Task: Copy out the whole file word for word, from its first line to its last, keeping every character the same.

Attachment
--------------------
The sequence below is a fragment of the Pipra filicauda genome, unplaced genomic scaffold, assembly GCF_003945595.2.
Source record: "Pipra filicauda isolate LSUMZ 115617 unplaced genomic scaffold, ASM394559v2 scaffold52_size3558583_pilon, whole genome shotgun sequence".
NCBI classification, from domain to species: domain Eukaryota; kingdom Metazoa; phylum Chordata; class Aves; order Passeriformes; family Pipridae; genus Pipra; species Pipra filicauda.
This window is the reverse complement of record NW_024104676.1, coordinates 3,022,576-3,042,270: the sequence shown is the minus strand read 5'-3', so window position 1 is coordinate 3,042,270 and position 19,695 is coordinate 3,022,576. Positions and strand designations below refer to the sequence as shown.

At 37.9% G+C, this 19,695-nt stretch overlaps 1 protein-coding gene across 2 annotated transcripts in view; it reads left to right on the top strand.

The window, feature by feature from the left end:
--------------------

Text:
The sequence below is a fragment of the Pipra filicauda genome, unplaced genomic scaffold, assembly GCF_003945595.2.
Source record: "Pipra filicauda isolate LSUMZ 115617 unplaced genomic scaffold, ASM394559v2 scaffold52_size3558583_pilon, whole genome shotgun sequence".
NCBI classification, from domain to species: domain Eukaryota; kingdom Metazoa; phylum Chordata; class Aves; order Passeriformes; family Pipridae; genus Pipra; species Pipra filicauda.
This window is the reverse complement of record NW_024104676.1, coordinates 3,022,576-3,042,270: the sequence shown is the minus strand read 5'-3', so window position 1 is coordinate 3,042,270 and position 19,695 is coordinate 3,022,576. Positions and strand designations below refer to the sequence as shown.

At 37.9% G+C, this 19,695-nt stretch overlaps 1 protein-coding gene across 2 annotated transcripts in view; it reads left to right on the top strand.

The window, feature by feature from the left end: